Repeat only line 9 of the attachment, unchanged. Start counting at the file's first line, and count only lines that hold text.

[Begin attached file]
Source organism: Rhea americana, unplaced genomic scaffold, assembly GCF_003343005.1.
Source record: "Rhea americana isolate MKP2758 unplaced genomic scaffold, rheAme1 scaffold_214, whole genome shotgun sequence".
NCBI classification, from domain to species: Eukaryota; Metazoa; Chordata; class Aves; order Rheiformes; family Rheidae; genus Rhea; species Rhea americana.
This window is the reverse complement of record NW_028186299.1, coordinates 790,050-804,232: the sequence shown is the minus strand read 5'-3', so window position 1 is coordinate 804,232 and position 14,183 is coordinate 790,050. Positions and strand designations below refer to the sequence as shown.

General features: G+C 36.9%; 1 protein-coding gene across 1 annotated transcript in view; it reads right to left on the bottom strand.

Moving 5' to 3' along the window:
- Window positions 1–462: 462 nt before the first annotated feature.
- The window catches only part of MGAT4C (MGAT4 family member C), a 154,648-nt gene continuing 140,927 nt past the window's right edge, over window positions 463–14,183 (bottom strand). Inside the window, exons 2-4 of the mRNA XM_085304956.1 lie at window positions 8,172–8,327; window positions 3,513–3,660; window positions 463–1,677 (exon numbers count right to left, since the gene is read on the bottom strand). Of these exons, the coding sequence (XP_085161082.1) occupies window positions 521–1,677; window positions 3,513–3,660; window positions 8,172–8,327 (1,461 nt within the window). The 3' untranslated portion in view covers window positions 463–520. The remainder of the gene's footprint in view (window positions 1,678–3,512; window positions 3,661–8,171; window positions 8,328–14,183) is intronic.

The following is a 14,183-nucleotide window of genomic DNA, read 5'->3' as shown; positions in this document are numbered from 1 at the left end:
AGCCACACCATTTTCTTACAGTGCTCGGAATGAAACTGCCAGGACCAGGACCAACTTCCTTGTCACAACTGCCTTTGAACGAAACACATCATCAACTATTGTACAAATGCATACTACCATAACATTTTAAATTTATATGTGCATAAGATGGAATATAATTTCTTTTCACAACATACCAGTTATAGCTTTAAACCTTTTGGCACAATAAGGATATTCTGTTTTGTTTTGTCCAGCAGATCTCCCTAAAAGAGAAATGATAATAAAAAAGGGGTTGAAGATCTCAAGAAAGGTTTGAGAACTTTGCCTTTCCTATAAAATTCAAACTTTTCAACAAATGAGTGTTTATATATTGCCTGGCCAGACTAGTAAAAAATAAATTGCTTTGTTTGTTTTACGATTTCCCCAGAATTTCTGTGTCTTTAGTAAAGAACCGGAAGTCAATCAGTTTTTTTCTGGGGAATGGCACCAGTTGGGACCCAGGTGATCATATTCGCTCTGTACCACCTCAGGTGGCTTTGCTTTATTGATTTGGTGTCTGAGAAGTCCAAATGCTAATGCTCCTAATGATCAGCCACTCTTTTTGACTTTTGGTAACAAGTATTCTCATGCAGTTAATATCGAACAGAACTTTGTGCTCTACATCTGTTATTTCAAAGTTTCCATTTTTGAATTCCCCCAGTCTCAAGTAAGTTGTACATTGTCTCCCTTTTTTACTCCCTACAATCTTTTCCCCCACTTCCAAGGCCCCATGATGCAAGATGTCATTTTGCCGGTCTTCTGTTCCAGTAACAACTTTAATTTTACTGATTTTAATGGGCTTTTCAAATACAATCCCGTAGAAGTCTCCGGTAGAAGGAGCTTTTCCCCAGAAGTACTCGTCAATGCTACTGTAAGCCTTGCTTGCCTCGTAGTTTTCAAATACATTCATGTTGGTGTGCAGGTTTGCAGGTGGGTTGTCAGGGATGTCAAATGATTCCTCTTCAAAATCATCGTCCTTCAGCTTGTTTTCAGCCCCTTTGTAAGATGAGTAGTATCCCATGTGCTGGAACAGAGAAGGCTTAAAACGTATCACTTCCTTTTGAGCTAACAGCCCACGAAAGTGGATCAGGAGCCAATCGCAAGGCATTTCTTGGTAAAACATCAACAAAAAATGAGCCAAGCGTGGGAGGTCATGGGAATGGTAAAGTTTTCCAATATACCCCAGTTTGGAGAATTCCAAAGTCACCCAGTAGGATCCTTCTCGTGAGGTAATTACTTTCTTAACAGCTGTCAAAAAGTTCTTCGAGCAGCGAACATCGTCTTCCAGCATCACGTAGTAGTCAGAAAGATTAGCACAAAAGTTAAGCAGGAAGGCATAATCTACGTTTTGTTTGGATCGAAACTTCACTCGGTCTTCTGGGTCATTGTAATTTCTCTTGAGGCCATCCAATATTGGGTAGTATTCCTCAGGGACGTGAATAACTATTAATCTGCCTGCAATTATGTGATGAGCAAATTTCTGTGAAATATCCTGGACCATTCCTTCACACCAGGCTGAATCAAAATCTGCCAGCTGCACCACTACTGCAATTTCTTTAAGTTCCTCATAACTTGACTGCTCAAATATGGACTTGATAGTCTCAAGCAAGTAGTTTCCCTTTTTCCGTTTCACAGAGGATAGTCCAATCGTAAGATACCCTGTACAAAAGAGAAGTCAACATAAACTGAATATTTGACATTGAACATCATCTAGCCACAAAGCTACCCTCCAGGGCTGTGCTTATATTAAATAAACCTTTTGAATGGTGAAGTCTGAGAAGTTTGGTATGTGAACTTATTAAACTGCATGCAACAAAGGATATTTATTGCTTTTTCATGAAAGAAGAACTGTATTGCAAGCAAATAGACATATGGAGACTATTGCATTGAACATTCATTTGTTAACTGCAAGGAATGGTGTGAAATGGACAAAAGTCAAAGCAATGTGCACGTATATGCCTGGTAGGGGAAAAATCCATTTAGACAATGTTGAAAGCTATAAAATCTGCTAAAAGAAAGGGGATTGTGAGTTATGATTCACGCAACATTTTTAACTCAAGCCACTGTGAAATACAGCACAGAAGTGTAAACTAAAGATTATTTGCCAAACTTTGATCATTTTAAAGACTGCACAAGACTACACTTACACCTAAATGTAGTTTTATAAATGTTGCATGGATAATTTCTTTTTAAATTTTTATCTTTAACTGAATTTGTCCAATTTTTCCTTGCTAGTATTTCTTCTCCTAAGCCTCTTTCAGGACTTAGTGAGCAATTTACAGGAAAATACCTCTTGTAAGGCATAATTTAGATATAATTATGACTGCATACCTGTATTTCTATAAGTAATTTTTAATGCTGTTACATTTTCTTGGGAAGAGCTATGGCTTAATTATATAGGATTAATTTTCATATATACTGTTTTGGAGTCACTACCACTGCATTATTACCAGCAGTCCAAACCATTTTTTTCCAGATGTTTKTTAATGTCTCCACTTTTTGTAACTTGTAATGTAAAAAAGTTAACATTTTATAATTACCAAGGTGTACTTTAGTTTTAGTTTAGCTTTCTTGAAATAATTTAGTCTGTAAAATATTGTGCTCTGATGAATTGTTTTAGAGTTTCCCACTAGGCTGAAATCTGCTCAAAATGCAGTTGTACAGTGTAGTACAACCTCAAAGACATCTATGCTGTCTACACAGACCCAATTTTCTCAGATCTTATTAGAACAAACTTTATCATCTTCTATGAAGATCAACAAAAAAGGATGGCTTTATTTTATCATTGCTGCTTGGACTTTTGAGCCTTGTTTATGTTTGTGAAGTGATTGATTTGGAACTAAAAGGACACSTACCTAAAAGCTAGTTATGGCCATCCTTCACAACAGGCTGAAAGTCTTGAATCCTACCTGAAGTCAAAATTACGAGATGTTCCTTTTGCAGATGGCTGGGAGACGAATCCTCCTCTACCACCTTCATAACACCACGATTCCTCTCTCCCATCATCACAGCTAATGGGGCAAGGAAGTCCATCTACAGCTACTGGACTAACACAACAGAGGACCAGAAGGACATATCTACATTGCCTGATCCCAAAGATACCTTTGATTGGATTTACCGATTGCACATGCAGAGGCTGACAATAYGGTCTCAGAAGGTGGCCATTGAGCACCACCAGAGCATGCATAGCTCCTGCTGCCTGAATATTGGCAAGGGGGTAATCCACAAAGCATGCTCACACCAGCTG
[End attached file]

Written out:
The following is a 14,183-nucleotide window of genomic DNA, read 5'->3' as shown; positions in this document are numbered from 1 at the left end: